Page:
Infrared Training Center
FLIR Systems Inc.
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Thermal imagers have long been used to detect evidence of problems within a wide variety of systems and structures including electrical distribution systems and building envelopes. In order to fully quantify the severity of problems other information is often critical such as electrical load data and moisture levels. Recent developments now permit wireless transmission of vital diagnostic data from clamp-on ammeters and moisture meters directly to the infrared camera.
This paper will discuss how FLIR’s revolutionary MeterLink technology can help thermographers to document electrical load conditions including energy consumption and load imbalances. This paper will also show how building inspectors and restoration specialists can quantify and document moisture levels in building structures, providing clients and insurance companies with quantified recommendations for dry times and damage estimates.
In the last 15 years there have been many advances in helping thermographers collect data necessary to complete an infrared camera report. Some of these advances have included voice annotation, text comments and visual camera integration. All of these advances have reduced the time to create a professional report. In the past, a thermographer could expect to spend an equal amount of time creating the report as it took to do the physical inspection. Fortunately that is no longer the case.
The latest time saving innovation has been MeterLink. MeterLink is the ability to have test and measurement instruments integrate with thermal imagers via bluetooth.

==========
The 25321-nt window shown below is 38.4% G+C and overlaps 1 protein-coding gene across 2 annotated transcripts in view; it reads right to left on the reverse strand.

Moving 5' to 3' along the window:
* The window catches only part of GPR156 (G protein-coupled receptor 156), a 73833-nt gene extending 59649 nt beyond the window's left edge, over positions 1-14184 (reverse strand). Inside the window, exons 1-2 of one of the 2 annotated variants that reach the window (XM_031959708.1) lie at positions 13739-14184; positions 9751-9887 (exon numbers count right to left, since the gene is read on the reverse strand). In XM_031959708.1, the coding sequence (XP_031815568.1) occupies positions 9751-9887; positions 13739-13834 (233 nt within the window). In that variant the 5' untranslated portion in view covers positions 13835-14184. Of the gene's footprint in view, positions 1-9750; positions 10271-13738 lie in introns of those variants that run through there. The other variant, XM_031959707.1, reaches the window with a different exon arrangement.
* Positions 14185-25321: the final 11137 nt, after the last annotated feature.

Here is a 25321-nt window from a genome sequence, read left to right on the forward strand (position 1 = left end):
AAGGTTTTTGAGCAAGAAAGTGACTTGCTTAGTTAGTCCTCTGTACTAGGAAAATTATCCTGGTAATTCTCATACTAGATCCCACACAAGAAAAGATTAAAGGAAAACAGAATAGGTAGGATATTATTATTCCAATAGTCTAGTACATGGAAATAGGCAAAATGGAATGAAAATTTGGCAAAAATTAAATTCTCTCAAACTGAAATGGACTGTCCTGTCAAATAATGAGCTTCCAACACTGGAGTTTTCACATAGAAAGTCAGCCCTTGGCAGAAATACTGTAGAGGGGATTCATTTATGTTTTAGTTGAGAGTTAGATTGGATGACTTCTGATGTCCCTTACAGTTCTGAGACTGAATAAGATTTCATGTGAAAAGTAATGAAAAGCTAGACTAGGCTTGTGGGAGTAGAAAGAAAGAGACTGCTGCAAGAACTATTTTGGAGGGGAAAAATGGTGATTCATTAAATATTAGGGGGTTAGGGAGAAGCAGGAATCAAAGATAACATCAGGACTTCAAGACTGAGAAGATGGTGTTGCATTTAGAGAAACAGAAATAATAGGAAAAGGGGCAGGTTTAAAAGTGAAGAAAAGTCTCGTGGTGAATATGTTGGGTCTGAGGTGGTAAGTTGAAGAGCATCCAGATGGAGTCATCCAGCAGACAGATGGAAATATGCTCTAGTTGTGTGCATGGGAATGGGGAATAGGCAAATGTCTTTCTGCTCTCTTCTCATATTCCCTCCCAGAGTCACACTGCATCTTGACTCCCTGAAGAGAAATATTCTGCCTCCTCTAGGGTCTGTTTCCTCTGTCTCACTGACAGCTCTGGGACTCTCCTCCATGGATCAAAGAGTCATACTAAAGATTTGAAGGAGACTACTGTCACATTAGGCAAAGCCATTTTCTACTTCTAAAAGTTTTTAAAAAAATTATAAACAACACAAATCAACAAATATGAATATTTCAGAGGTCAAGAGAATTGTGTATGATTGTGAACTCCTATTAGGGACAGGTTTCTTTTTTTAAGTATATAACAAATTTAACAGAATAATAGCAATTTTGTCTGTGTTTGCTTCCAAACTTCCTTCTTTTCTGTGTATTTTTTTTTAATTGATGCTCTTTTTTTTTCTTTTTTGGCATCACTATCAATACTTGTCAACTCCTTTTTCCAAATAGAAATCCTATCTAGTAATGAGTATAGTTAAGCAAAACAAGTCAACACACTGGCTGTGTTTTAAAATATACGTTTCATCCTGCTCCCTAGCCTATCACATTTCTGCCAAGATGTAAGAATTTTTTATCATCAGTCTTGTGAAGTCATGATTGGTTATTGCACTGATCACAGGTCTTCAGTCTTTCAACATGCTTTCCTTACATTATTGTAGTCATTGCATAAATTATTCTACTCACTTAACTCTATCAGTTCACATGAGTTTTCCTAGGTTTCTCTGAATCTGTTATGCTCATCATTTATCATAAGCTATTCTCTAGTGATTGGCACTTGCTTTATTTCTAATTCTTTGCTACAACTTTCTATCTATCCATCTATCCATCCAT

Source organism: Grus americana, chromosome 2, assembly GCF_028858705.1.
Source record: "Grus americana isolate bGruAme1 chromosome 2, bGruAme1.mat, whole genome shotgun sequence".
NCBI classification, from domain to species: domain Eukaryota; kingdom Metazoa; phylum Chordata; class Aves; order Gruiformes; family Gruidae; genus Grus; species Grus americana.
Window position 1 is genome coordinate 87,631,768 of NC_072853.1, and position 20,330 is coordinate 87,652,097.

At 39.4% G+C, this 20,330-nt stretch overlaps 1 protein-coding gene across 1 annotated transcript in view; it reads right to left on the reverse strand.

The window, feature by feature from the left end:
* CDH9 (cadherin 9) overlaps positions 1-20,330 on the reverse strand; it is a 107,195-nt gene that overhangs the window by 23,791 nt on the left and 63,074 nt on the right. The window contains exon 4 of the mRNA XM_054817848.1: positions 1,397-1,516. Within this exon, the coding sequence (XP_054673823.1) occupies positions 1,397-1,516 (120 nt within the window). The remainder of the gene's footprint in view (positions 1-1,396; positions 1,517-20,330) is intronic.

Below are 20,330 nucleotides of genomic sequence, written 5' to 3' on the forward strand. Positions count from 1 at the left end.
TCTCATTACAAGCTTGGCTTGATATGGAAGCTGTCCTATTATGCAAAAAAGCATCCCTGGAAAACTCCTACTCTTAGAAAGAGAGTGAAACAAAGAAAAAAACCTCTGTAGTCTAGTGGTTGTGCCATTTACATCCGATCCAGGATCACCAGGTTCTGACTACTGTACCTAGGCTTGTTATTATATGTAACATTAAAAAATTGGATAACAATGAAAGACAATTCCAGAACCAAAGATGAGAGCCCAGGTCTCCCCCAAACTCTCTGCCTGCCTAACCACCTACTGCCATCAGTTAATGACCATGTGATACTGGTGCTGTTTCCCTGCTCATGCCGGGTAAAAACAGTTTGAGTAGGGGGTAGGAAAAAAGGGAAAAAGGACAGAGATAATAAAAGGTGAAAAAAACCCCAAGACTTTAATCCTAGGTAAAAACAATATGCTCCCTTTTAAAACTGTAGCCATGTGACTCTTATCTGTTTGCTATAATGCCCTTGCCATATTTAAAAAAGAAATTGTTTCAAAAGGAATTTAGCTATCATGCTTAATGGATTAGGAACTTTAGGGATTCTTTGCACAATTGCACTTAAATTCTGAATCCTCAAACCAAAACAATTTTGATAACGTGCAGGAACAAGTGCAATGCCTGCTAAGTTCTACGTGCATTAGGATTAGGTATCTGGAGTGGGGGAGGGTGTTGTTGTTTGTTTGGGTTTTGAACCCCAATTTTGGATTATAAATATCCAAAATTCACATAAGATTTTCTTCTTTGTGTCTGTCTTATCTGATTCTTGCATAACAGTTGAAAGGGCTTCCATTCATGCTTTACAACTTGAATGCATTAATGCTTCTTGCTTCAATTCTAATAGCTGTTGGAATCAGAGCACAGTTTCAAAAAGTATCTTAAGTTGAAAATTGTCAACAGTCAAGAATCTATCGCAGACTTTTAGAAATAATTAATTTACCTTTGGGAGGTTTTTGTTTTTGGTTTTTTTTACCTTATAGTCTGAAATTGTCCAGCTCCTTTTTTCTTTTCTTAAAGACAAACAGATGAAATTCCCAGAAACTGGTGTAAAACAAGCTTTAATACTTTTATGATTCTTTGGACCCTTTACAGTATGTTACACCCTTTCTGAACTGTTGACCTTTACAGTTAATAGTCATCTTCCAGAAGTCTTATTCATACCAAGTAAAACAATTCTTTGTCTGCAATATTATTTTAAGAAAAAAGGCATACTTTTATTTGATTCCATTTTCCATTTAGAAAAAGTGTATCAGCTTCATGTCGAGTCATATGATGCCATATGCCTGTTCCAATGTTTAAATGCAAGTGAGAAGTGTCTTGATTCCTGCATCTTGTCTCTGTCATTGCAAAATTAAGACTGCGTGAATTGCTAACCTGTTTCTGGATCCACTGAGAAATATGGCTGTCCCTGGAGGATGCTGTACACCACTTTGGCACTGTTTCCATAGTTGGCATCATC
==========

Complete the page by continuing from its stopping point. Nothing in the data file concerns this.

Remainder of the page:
The first two instruments to have MeterLink capabilities are a clamp and moisture meter. Both the clamp and moisture meter are used in conjunction with the infrared camera to give a complete picture of the problem.
Most thermographers are familiar with a clamp meter. Today’s clamp meters have many capabilities and are considered the Swiss Army knife of test tools. The basic function of the clamp meter is to measure the load current.
Most infrared reports have the load current listed as part of the report. This is important as the load has a direct correlation to the increase in temperature.
A temperature only reading is usually insufficient information with respect to diagnosing a potential problem. A correct understanding of the equipment being inspected is essential if one is to make a proper thermographic diagnosis. Understanding how current loads contribute to temperature is an integral factor in evaluating the severity of a fault.
To comprehend why current load is important with respect to temperature measurements, it is necessary to understand how heat is generated in electrical equipment. There is a fairly straightforward relationship between current (I), resistance (R) and power (P). The power generated through a circuit is the product of the current squared and the resistance. Or:
P = I2R
All conductors used in electrical equipment have some resistance. Therefore, power will be generated in any conductor carrying a load. Properly operating electrical equipment will have a thermal signature that depends on the type of equipment, environmental temperatures, current load and how long the equipment has been under load. In general, conductors that have been carrying a reasonable current load continuously, over an extended period of time, will look hotter than their surroundings. It is normal for conductors to heat up. Guidelines suggest that thermographic surveys should be conducted at maximum load, or at some reasonable percentage of maximum. Most electrical faults are essentially high resistance paths caused by loose connections or corrosion. If we assume that resistance remains fairly constant, consider what happens as the load increases:
If the load doubles, the power increases by a factor of four
If the load triples, the power increases by a factor of nine
If the load quadruples, the power increases by a factor of sixteen
These values clearly indicate the importance of current load with respect to power dissipated through a high resistance path.